Reason and Russia

Let’s get back to reason.

Brexit did not happen because of Russia.

It probably had more to do with the fact that legal superiority of Community law over the laws of British Parliament implemented in the UK under the European Communities Act section 2(1) is illegal and unconstitutional under UK law.

It also might have something to do with most of the laws the subjects of the UK are forced to accept originate, not from British Parliament, but from unelected and unaccountable bureaucrats in Brussels.

The UK wants to be ruled by people they directly elect. That’s reasonable. If you’re against or confused by this, then Brexit must have been caused by the Boogie Man, which, happens to be the Russians this week.

Donald Trump was elected, and turned US states Republican that haven’t voted that way since the early 20th century. Many people simply didn’t like or trust Hillary Clinton. It’s reasonable to fathom that Trump voters who elected him were tired of the slowest economic recovery in recent history. If you can’t understand that, then Trump must have been elected by nefarious Russian agents in the Kremlin and the United States.

If you’re interested in election meddling, here’s a brief history. The United States has interfered in elections in Cuba, Nicaragua, Angola, Panama, Dominican Republic, the Democratic Republic of the Congo, Puerto Rico, Haiti, Chile, Grenada, Afghanistan, Iraq and Guatemala among others. Hillary Clinton personally intervened in elections in Haiti and Honduras. What’s more, the Obama administration hacked into Angela Merkel’s email and the emails of the European Commission (and probably more that we don’t know of).

Why President Obama would want to spy on the European Commission is still a mystery. Perhaps he was really keen on discovering the results of the EU’s investigation of whether water can help in hydration or not (that actually was an EU investigation). Nevertheless, this is what countries do to every other country. Recall Germany and the European Union trying to influence elections in Poland, Austria, and Hungry. The EU tries to influence referendums in the UK, France, Ireland, the Netherlands and other EU member states by punishing them for wanting self-determination. I guess fear is the best motivation for keeping that horrible experiment alive.

The whole job description of the State Department, or any other country’s foreign ministry, is to attempt to influence events and collect information in other countries. Did Russia publishing of some of Mrs. Clinton’s emails somehow get the thousands and thousands of counties in the US with each their own voting systems to un-elect Clinton? I really doubt it. However, what is doubtless is the stupidity of the global Left, in the US and Europe, to blame all their failures on Russia.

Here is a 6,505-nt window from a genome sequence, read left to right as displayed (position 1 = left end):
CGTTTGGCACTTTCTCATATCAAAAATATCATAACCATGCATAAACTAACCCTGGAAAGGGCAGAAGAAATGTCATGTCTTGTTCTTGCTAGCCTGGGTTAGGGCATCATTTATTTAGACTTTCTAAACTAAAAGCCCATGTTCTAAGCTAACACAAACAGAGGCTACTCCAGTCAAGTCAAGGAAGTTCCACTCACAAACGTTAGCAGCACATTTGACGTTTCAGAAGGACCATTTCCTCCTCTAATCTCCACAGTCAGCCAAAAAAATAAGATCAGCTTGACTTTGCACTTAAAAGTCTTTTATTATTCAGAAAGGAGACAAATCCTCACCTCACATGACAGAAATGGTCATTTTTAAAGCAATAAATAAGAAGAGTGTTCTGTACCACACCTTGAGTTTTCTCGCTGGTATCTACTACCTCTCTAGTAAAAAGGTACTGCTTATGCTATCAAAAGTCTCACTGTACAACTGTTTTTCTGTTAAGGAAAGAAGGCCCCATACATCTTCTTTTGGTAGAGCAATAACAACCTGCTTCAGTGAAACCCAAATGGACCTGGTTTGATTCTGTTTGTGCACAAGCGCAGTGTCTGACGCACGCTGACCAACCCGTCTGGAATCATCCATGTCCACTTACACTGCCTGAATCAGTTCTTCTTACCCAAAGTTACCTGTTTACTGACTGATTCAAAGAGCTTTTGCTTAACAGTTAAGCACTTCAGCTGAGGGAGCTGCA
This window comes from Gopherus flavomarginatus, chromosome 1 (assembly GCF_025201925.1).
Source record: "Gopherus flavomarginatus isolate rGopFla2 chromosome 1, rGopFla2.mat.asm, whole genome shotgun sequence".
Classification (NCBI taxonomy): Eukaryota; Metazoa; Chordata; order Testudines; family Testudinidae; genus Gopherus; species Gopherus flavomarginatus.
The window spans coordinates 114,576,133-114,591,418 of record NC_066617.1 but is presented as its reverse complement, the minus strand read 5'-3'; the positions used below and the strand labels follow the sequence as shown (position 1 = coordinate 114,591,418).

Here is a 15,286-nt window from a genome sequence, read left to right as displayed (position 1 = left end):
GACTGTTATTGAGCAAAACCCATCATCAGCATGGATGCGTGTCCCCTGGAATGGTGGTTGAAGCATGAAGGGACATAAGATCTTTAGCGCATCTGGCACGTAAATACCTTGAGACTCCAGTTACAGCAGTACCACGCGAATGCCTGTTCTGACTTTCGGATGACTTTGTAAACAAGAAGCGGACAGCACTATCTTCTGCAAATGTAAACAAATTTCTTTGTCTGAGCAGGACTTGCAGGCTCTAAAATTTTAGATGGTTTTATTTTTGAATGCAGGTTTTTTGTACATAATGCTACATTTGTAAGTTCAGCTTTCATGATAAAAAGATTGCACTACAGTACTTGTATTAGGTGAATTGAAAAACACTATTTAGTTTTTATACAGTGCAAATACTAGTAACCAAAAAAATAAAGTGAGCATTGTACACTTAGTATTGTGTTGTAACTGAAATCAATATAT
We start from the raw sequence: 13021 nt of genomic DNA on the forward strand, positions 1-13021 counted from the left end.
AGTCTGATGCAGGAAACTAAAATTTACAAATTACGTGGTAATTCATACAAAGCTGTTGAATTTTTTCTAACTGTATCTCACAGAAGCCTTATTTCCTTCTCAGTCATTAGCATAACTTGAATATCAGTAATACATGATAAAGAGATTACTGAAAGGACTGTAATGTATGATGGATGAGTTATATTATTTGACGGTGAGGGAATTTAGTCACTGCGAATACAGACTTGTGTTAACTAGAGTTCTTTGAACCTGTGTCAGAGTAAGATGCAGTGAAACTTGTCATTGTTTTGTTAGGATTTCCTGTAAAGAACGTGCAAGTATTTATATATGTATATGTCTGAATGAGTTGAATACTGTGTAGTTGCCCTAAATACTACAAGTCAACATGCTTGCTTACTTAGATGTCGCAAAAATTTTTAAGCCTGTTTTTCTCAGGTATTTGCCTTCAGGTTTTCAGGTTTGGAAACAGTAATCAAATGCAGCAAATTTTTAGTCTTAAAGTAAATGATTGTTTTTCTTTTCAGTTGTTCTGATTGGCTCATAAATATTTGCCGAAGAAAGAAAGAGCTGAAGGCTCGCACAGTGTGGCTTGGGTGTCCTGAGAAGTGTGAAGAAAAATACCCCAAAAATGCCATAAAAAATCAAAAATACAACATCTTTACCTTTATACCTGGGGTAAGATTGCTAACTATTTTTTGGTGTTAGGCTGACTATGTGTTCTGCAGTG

The Left would be wise to remember Shakespeare when Cassius said, “The fault, dear Brutus, is not in our stars,

But in ourselves, that we are underlings.”

I had an opportunity the other day to meet with John Nixon, Head CIA Leadership Analyst and the individual who first debriefed Saddam Hussein. He told me the pity of American foreign policy is we always feel more comfortable when we can blame and explain events we don’t understand on a Boogie Man. It would behoove us and our politicians to wake up; poking the Russian bear based on faint speculations is a dangerous game.

It’s Yale, stupid

On April 7th the Dutch voted in a referendum against the EU-Ukraine association agreement by a majority of 61.1 per cent, albeit with a low turn out. Nonetheless, it would appear that in the Netherlands the roughly 1/3rd of the population familiar with this topic who turned out to vote strongly disagree with the EU status quo. What happened on April 7th in the Netherlands is called basic democracy.

The Dutch seem to suggest, why prop up a corrupt and divided government in Ukraine just to risk a possible conflict with Russia – to what benefit at what cost? It’s logical.

Then, in an April 13th letter to the Financial Times Yale Professor of Political Science, David R Cameron, writes that the EU should just forget about the Dutch vote because, “The outcome of the referendum hardly represents a democratic vote….” Because, “The vote was 61 per cent against [and] the turn out was 32 per cent. That means 19 per cent of the Dutch electorate voted against the agreement.” Thus, according to Professor Cameron, means only a small minority of the Dutch electorate voted against the EU – Ukraine association agreement and the referendum should be disregarded.

What is he talking about? I don’t exactly need to open up a new excel tab to realise Professor Cameron’s whole argument rests on the assumption that the 68 per cent of the people who were too lazy or didn’t care enough to turn out to vote are all deeply in favour of the EU-Ukraine association agreement and would risk a potential conflict with Russia in order to achieve it. Additionally, since we are talking numbers here, I don’t exactly have to make a giant statistical leap to know it’s a bit unlikely that 68 per cent of the Dutch electorate all agree with Professor Cameron.

This is almost as absurd as Yale Professor of Economics Aleh Tsyvinski who wrote in a recent report on China that growth during Mao was actually “pretty good.” What? What about the 40 – 60 million people who died of famine and from the mismanagement of the economy – so perhaps a better thesis would be, “Despite the holocaust of humanity, the famines, the purges, the unimaginable suffering, growth under Mao was actually pretty good.”

The bigger question is why so many things recently emanating from Yale are so…well stupid. From the outrage over the Halloween costume emails, to safe spaces, to the controversy over the title master, to whether or not Calhoun College should be renamed, the list goes on.

It seems the professors are reaping what they have sowed, which is essentially, stupidity.